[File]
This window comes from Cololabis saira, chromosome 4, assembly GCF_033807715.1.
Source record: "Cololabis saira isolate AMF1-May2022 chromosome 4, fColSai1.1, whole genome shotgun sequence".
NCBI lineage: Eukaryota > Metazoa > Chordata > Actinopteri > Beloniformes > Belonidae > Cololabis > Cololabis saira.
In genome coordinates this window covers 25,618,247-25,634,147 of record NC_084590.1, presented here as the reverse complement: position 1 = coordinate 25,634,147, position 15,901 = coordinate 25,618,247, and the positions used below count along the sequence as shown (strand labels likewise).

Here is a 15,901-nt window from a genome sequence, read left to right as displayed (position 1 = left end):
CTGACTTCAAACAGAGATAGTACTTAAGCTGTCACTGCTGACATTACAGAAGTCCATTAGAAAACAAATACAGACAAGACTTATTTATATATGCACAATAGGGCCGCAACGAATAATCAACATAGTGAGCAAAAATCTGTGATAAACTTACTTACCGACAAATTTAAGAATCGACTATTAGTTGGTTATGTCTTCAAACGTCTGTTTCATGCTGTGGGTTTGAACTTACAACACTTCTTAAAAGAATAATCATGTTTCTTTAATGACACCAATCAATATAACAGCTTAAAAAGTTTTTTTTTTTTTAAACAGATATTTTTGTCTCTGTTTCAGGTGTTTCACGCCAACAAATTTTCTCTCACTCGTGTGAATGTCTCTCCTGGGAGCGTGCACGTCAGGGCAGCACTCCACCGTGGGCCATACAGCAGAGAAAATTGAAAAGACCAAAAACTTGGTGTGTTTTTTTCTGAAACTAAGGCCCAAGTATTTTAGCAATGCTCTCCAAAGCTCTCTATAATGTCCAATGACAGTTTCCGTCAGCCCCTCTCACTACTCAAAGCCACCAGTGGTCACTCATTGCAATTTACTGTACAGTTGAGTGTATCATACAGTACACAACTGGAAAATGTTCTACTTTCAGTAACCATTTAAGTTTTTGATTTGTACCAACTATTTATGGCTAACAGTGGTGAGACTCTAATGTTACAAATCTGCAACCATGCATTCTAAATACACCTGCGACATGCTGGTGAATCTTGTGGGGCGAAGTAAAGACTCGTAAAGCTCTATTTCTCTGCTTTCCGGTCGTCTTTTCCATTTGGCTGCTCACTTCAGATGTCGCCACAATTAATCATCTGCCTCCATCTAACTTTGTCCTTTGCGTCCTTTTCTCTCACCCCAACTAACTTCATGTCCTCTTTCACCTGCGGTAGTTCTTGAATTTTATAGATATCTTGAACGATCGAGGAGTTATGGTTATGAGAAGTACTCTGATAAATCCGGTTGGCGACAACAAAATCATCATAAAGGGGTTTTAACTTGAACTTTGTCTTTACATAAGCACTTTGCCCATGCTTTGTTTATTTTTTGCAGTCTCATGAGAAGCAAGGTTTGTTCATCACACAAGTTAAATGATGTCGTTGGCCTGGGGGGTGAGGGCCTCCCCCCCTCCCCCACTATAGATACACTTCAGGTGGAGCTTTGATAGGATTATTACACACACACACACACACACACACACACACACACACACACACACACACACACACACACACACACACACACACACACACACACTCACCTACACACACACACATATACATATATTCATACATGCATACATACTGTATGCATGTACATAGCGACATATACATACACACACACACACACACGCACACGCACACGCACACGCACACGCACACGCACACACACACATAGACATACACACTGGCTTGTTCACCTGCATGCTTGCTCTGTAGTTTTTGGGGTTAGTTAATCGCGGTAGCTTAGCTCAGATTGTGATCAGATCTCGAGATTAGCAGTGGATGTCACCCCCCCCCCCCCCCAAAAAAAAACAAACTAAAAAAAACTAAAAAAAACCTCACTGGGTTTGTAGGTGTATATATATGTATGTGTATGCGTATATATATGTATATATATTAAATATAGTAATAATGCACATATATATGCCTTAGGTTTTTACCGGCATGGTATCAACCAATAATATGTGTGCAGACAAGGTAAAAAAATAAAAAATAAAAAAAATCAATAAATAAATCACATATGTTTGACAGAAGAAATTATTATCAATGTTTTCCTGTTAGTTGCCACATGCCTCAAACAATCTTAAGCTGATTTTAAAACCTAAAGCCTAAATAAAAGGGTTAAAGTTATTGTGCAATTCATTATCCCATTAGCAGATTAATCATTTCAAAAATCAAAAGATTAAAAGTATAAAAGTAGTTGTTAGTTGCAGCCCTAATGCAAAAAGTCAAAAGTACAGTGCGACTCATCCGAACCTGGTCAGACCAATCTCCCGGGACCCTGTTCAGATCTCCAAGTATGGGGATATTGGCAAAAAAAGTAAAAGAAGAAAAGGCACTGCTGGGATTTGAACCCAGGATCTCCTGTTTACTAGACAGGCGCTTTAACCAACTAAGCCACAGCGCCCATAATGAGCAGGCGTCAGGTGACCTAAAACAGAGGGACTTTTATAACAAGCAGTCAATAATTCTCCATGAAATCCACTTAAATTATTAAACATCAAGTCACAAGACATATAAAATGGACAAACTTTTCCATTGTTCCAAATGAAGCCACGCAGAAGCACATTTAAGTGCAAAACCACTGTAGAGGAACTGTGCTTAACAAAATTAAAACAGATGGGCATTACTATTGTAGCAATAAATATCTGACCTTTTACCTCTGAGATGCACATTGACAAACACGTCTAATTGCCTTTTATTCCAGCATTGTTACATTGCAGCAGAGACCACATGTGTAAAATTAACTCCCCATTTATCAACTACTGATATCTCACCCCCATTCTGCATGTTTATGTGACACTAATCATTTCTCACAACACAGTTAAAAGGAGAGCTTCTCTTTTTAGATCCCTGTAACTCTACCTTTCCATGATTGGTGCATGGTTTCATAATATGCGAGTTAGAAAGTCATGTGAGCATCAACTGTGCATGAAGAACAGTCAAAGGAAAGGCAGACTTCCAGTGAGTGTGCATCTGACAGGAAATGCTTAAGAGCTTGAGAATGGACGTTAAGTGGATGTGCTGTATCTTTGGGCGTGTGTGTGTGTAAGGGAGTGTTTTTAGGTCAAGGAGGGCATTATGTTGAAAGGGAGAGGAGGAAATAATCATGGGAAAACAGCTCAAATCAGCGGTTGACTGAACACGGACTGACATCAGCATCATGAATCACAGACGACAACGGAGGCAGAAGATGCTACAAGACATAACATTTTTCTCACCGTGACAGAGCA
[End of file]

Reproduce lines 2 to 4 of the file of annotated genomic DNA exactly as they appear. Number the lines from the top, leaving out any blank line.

Source record: "Cololabis saira isolate AMF1-May2022 chromosome 4, fColSai1.1, whole genome shotgun sequence".
NCBI lineage: Eukaryota > Metazoa > Chordata > Actinopteri > Beloniformes > Belonidae > Cololabis > Cololabis saira.
In genome coordinates this window covers 25,618,247-25,634,147 of record NC_084590.1, presented here as the reverse complement: position 1 = coordinate 25,634,147, position 15,901 = coordinate 25,618,247, and the positions used below count along the sequence as shown (strand labels likewise).